How the life of a newborn baby was protected
Posted in , Dec 20, 2021
When I think of Christmas, I think of angels. The angel that appeared to Mary, the angels that came to the shepherds, the angel that told Joseph not to call off his marriage plans when he learned that she was with child.
But wait a minute. Take that last one. Look again. The angel that spoked to Joseph, explaining just Who had fathered this child Mary was carrying and what that boy should be named, that angel appeared to Joseph in a dream.
Dreams. By my count, there are five dreams that kept the Christmas story going and preserved the life of that newborn baby.
Start with Joseph. He was disconcerted that his betrothed was with child when he knew he hadn’t touched her and instead of making a big to-do about it, surely giving the gossips of Nazareth something to gab about, he was going to quietly break things off.
Then the angel came to him in the dream. And he did exactly what the angel told him to do. We don’t know a lot about Joseph, but it says a lot about his spiritual side that he could receive such a dream and honor it completely. Would I do the same? Would you?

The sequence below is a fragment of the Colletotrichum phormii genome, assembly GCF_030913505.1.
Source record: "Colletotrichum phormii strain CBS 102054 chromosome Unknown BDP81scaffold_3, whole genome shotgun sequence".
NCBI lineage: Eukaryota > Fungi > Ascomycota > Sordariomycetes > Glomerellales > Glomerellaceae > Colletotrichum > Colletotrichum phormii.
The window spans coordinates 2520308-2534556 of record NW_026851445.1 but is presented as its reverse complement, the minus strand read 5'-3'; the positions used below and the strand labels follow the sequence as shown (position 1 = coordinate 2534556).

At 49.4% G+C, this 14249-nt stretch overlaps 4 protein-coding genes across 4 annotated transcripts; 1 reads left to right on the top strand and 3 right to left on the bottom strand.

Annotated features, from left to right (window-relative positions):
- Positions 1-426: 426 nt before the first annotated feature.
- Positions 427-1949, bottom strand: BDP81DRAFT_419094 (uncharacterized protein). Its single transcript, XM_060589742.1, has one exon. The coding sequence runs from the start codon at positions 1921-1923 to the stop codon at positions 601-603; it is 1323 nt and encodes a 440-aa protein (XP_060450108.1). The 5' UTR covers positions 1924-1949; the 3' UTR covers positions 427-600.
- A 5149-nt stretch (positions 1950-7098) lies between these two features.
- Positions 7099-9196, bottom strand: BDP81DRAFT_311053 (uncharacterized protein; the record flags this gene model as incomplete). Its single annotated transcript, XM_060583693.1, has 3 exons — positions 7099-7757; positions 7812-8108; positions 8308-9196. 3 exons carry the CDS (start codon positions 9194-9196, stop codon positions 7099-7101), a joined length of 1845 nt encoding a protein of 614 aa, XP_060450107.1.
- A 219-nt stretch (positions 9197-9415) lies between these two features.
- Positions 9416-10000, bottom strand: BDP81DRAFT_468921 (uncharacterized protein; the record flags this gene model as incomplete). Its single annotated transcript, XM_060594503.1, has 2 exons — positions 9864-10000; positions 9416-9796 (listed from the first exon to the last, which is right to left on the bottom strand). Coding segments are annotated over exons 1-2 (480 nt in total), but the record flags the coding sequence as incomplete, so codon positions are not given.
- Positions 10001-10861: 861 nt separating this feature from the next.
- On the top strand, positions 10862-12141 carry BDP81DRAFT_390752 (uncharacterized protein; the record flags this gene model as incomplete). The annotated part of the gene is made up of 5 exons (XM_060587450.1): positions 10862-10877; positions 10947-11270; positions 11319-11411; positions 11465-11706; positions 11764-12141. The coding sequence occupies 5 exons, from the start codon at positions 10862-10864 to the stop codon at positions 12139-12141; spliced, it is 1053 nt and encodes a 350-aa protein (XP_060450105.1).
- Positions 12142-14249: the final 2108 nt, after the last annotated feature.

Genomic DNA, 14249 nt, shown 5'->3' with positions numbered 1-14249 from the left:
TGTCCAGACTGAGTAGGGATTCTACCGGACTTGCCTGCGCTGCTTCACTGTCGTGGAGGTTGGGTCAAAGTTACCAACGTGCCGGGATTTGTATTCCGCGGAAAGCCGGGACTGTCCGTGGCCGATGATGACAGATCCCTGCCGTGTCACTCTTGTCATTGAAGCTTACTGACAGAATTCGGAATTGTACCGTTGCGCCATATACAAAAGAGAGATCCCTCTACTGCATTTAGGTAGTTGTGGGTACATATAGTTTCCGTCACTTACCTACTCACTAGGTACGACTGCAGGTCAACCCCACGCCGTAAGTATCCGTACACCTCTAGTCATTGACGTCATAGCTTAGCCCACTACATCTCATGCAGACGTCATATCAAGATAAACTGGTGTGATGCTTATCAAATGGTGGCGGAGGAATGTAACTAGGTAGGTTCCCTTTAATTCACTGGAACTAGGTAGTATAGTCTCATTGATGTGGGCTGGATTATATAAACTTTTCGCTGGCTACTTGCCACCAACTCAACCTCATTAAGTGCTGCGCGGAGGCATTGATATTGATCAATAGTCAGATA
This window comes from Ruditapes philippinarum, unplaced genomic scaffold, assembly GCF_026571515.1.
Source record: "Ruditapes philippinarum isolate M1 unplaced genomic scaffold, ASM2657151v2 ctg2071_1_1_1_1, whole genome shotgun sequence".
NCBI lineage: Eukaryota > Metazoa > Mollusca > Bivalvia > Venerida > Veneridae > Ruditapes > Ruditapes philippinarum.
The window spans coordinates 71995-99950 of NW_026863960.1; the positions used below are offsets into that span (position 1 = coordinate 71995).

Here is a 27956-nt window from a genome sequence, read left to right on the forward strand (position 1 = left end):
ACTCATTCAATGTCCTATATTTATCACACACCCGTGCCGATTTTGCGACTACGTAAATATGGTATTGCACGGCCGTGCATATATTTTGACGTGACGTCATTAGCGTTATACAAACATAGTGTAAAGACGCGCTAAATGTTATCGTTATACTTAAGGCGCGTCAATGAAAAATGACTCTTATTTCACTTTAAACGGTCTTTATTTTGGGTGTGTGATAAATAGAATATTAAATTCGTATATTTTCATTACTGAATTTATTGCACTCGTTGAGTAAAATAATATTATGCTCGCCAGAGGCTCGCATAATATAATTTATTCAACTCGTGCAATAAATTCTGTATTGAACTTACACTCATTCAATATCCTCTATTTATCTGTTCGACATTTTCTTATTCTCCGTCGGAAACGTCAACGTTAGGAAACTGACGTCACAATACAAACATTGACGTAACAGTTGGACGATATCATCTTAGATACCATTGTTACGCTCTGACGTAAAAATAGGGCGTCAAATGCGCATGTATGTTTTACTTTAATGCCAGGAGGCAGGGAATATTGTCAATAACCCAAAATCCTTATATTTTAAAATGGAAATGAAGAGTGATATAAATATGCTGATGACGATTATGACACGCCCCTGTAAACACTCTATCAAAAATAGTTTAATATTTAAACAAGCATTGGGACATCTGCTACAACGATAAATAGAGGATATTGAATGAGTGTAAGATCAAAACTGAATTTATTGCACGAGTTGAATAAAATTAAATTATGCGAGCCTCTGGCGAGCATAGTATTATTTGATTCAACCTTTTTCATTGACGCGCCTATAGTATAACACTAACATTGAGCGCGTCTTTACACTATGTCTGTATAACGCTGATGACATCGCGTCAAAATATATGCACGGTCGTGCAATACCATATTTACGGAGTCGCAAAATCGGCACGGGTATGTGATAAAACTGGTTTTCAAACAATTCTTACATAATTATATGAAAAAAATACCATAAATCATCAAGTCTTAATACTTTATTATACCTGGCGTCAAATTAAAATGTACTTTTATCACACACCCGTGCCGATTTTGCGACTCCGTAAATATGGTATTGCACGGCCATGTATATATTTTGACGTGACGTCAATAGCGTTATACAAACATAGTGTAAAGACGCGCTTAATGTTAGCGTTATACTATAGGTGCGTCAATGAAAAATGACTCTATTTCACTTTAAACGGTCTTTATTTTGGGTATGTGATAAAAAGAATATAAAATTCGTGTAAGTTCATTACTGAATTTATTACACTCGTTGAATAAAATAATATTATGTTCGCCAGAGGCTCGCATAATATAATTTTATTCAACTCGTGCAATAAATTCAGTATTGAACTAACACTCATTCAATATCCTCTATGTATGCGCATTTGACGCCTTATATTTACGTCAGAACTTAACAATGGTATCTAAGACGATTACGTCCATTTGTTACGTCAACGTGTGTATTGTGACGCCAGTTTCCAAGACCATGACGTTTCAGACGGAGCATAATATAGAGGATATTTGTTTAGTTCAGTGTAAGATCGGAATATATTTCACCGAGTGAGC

The next dream that comes to Joseph is a warning of Herod’s jealous wrath after the baby is born. This child’s life is in danger. The Judean king has learned that there is a king—born in the most humble circumstances—who could usurp his power.
In one of the most horrifying incidents in the Bible, Herod is willing to murder all the infant boys in Bethlehem—the Slaughter of the Innocents—to rid himself of this heavenly pretender.
But thanks to the warning that comes in Joseph’s dream, the couple goes to Egypt—just like the Joseph of the Technicolor Dreamcoat once did—until the coast is clear.
There Joseph has a third dream letting him know that Herod is dead. It’s safe to return. You probably don’t remember his fourth dream (I didn’t). It’s a bit subtler. Warning him to avoid Herod’s son who is now in power, going straight back to Nazareth.
Now for that fifth dream. This one comes to the wise men and once again concerns Herod. They had seen him on their way to Bethlehem, following the star and the predictions of a newborn king.
The ever crafty Herod told them to come back his way and tell him what they had seen—making no indication of his jealous rage. We don’t know exactly which wise men had the dream. But the message is clear. Go back to the East a different way than how you’ve come.
What I find significant in all these instances is how God uses dreams to ensure that the divine plans are fulfilled. These men had dreams and honored them. Can we not do the same?